Experiencing Transformation When You Discover the Origin of Generosity

Many people worldwide, including this family in Uganda, do not have clean water to drink.
Many people worldwide, including this family in Uganda, do not have clean water to drink. (Flickr )

Although this may seem obvious to you, it is a surprise to many people when they realize that God is generous.

I didn't think God was generous when I was a young man. Somehow, while growing up, I got the idea that if I begged God for help and if I was good enough, He might show me a little mercy. A lot of people have this belief about God. But He is amazingly generous.

He made the first move of generosity toward us.

And the second move and the third.

He was the first and is the most generous giver of all. He's given us His generous love, generous acceptance and forgiveness, and the generous future we call the God-dream. Every moment we are alive is a gift from our generous Creator.

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He went above and beyond anything we could have imagined: "For God so loved the world that He gave His only begotten Son, that whoever believes in Him should not perish, but have eternal life" (John 3:16).

God loved people so much that He gave. He gave His best. He gave His Son for you and for me. This act of generosity began in His heart first. He loved so He gave.

Once I began to see God's generosity portrayed throughout Scripture, I saw it everywhere:

"But when the kindness and the love of God our Savior toward mankind appeared, not by works of righteousness which we have done, but according to His mercy He saved us, through the washing of rebirth and the renewal of the Holy Spirit, whom He poured out on us abundantly through Jesus Christ our Savior" (Titus 3:4-6).

"If any of you lacks wisdom, let him ask of God, who gives to all men liberally and without criticism, and it will be given to him" (James 1:5). 

Jesus pointed out an example of generosity that accentuated the importance of this quality for us. The situation also reveals the heart behind this kind of liberality. He was so taken by it that He said wherever the gospel would be preached, this story would be told.

Jesus was in the home of some friends when a woman came in and poured a very expensive perfume over His head. Jesus' friends and disciples immediately criticized this generosity and declared it wasteful. But He saw it a different way.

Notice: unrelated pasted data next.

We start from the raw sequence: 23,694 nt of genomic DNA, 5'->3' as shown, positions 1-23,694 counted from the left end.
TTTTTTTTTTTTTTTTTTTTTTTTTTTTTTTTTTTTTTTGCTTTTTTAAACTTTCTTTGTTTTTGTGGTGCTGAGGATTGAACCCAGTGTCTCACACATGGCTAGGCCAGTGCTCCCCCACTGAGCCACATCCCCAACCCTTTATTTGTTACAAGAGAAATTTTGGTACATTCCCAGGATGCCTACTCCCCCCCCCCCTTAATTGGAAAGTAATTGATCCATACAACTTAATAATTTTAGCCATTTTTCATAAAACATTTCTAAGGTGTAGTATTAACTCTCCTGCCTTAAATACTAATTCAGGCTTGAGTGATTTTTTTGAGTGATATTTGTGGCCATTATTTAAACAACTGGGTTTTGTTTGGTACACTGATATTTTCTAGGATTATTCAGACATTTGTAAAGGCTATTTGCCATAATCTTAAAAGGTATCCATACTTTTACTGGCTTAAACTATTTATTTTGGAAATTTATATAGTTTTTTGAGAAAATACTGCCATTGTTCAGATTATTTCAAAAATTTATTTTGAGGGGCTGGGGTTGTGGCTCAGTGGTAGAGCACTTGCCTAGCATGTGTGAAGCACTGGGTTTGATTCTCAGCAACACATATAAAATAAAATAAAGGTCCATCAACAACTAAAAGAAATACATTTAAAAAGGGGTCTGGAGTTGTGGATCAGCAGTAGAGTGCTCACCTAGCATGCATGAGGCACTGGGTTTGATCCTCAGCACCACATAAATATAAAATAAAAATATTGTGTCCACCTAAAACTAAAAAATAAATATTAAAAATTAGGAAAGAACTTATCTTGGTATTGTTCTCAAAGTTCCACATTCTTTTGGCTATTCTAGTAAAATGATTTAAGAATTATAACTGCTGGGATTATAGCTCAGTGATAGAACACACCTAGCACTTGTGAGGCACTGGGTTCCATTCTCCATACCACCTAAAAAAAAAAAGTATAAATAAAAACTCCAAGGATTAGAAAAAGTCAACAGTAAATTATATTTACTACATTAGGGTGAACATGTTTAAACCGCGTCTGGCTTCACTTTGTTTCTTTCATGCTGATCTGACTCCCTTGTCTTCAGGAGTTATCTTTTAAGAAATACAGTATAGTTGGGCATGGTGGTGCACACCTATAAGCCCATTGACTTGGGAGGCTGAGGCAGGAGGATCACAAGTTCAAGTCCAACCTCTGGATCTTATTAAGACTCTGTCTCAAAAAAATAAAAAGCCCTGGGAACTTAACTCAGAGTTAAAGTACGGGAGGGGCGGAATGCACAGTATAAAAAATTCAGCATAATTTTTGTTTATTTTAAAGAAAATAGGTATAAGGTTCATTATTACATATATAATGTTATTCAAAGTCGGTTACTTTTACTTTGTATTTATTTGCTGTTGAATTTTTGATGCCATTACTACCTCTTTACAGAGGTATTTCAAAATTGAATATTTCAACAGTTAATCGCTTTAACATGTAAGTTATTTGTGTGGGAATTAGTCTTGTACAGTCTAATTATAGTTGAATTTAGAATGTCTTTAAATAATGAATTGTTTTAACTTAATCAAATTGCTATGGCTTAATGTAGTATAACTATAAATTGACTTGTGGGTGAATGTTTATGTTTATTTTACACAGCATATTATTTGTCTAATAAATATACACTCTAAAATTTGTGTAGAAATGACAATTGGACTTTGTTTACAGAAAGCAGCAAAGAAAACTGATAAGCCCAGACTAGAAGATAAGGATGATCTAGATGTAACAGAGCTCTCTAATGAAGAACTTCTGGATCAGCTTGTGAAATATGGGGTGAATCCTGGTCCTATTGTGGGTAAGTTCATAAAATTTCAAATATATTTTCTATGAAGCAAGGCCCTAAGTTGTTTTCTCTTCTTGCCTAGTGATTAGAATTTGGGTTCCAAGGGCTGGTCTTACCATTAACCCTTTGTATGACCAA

"When Jesus perceived it, He said to them, 'Why do you trouble the woman? She has done a good work for Me. For you have the poor always with you, but you do not always have Me. In pouring this ointment on My body, she did it for My burial. Truly I say to you, wherever this gospel shall be preached in the whole world, what this woman has done will be told in memory of her'" (Matt. 26:10-13).

Her generosity was significant because of the value of her gift: it was a great sacrifice, and it revealed the depth of her gratitude. Jesus pointed out that this kind of generous gratitude and worship was to be forever connected to His followers.

It's clear that generosity is an irreplaceable quality of spirituality. Inside the soul of every person is a desire God gave us to live the generous life. Generosity is essential to following Jesus. What Jesus expects us to do in life cannot be done without a generous attitude. Generosity is required to trust God at the depth that produces a life of sacrifice, serving others and even forgiving in the same way we are forgiven. We can give without loving, but we cannot love without giving.

We are most like God when we are generous. Jesus once told His disciples, "By this all men will know that you are my disciples, if you have love for one another" (John 13:35).

It's important to love the poor and care for the homeless, but Jesus did not say people will know we are His disciples because we feed the poor. It's sometimes easier for us to love strangers than to love the people we know because we know their faults and their issues.

If people have to deserve what we give, it's not really generosity. We need to show this generous love and grace to people despite their issues. We can only develop a generous life when we understand where giving begins, and that is with love. This empowers us toward greater heights of generosity.

Philip Wagner is the author of Unlock Your Dream: Discover the Adventure You Were Created For (from which this article was excerpted) and the lead pastor of Oasis Church in Los Angeles. Oasis LA is a vibrant, innovative and culturally diverse church with a strong focus on humanitarian efforts. He's also the founder and CEO of Generosity.org, an organization dedicated to ending the clean-water crisis in developing countries, one community at a time. Visit him at philipwagner.com.

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